Exiled trade unionists continue their work, hoping to return to Belarus one day to rebuild their society.
In Belarus 2023 began with a new trial for civil society, that of the Nobel Peace Prize winner Ales Bialiatski. The president of the Viasna human-rights group is accused, along with three of his colleagues (Valiantsin Stefanovich, Uladzimir Labkovich and Dzmitry Salauyou), of having financed actions that ‘undermine public order’. This ‘shameful pretence of a trial’ has been denounced by Amnesty International, among others. The four defendants have been in detention since mid-2021 and face up to 12 years in prison.
Since the controversial elections in August 2020 and the subsequent protest movement—and even more so since the beginning of Russia’s attack on Ukraine—the whole of civil society in Belarus has come under threat from the government of Alexander Lukashenka. In addition to human-rights defenders, the authorities have targeted journalists, lawyers, political opponents and peaceful demonstrators. According to Viasna, which remains the principal human-rights group in the country, at the end of January at least 1,440 people were in prison for political reasons.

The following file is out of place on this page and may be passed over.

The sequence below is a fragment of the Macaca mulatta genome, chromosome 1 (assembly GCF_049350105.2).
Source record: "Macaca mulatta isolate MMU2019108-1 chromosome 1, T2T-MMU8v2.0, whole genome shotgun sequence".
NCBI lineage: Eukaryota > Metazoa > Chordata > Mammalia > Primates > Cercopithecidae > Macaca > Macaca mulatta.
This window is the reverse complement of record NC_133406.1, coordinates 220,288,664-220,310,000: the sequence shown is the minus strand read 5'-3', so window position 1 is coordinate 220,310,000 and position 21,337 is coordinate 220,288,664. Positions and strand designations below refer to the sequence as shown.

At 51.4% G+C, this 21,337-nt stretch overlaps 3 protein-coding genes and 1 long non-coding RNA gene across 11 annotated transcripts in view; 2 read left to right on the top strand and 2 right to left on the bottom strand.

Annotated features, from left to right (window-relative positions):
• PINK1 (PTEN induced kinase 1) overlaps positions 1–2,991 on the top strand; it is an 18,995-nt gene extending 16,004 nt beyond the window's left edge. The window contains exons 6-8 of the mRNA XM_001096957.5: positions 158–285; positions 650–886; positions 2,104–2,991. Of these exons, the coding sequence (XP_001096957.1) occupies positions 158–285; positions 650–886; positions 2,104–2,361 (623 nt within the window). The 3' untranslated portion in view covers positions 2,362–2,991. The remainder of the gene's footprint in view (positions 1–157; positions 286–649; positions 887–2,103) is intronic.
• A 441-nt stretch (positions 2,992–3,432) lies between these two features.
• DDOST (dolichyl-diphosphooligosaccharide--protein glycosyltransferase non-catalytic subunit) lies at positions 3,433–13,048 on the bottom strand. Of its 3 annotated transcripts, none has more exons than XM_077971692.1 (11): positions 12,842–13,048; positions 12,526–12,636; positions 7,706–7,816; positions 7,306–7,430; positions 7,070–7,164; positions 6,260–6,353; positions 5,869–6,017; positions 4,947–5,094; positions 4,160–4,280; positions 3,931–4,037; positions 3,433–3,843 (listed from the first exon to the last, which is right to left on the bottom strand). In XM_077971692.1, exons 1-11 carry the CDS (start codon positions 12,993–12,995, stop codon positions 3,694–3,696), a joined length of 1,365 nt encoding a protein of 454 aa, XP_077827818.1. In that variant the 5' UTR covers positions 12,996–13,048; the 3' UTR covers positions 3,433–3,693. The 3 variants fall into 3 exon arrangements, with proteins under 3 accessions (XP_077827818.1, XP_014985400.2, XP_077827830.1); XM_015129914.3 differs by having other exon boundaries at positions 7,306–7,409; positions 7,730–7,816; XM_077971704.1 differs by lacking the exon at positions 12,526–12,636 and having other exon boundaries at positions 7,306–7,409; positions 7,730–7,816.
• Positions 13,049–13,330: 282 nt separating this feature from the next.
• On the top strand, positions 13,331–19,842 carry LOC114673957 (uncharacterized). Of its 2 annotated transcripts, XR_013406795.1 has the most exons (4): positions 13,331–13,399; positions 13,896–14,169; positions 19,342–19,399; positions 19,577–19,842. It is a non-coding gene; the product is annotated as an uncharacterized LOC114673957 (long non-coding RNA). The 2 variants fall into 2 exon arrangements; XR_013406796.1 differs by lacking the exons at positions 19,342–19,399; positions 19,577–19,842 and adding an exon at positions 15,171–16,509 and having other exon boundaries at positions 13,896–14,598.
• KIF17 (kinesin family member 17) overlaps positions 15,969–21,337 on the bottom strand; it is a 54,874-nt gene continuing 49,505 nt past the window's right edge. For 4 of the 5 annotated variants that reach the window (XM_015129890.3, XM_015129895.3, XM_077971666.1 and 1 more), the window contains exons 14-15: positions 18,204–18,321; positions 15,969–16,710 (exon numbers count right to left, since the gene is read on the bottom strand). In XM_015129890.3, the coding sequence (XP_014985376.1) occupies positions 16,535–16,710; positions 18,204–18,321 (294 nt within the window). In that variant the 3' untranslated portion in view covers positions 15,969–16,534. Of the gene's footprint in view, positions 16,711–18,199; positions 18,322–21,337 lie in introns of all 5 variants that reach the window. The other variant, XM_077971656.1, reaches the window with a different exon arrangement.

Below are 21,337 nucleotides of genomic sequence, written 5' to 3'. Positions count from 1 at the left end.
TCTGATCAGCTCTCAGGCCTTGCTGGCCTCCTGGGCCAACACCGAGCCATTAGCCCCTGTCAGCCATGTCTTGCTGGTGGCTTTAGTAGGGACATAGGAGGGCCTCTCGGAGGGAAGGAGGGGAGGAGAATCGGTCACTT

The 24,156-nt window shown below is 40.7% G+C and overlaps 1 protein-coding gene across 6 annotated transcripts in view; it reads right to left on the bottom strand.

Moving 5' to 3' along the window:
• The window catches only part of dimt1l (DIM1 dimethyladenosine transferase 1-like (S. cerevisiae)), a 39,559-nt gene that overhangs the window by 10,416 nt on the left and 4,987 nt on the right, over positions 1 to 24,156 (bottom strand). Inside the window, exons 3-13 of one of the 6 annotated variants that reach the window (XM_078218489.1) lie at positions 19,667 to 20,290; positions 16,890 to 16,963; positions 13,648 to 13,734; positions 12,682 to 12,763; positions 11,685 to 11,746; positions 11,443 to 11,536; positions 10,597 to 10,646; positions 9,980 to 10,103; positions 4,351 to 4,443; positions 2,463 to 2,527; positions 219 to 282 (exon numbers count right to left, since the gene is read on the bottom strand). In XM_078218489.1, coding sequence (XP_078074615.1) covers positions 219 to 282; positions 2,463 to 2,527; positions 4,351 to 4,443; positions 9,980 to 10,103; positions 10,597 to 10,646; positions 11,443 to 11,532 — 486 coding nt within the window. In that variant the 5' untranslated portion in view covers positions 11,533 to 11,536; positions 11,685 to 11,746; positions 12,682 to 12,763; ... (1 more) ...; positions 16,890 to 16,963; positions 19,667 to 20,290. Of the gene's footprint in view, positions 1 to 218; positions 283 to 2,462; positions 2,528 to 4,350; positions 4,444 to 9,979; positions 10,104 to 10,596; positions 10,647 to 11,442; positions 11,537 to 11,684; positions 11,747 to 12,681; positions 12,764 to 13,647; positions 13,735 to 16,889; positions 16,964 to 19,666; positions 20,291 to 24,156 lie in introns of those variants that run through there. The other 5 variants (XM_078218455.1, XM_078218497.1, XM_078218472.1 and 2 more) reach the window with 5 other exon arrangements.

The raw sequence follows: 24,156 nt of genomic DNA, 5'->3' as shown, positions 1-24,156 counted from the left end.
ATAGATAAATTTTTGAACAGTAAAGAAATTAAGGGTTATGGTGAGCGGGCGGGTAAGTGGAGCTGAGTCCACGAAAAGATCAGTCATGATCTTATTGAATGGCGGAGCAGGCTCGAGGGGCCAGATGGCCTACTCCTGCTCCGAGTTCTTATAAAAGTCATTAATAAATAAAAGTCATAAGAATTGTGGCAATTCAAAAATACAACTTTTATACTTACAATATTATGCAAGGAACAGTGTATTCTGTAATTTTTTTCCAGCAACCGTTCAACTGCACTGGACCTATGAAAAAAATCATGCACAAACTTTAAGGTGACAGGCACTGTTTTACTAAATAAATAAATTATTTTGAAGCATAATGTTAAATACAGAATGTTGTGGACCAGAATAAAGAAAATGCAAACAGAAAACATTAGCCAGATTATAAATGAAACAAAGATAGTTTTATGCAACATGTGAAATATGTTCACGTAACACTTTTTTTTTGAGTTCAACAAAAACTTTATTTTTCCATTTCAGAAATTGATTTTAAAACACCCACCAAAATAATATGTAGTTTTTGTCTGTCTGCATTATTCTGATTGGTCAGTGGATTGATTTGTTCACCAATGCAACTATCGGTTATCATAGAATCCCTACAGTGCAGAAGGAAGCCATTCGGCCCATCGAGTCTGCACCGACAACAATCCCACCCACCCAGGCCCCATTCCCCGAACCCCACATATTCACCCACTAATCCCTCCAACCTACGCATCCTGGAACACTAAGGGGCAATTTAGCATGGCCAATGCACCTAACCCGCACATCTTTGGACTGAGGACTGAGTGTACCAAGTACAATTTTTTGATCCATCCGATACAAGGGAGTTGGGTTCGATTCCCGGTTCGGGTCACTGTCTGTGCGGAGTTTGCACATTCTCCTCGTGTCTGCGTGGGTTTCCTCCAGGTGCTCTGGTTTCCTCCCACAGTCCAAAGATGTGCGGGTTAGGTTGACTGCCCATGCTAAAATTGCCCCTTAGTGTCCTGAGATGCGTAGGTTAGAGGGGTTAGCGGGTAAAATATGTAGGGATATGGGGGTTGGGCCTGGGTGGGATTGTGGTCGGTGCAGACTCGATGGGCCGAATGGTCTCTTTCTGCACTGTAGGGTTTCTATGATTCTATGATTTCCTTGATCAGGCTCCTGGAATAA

Members and leaders of independent trade unions in Belarus have not been spared. On January 5th, the Minsk City Court sentenced three leaders of trade unions not affiliated with the regime—Henadz Fiadynich, Viachaslau Areshka and Vasil Berasnieu—to heavy prison terms. They were charged with, among other things, ‘forming or participating in an extremist group’. The men, aged 66, 68 and 73, were sentenced to between eight and nine years’ imprisonment in a penal colony.
Earlier, on December 26th 2022, three other trade union activists—Aliaksandr Yarashuk, president of the Belarusian Congress of Democratic Trade Unions (BKDP), his deputy, Siarhei Antusevich, and a union staff member, Iryna Bud-Husaim—were sentenced to between one and a half and four years in prison. The authorities accused them of ‘threatening national security’.
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‘Others were imprisoned, but have already served their sentences and are now out—young people in particular, who were sentenced for taking part in protest actions,’ explained Lizaveta Merliak, a former international secretary of the Belarusian Independent Trade Union of miners, chemical, transport, energy and building workers (BITU). She now lives in exile in Germany. ‘The young trade unionists who have been in prison have spent the time since their release recovering their health. If detention was so hard for them, what will it be like for our older colleagues, some of whom have been ill with cancer?’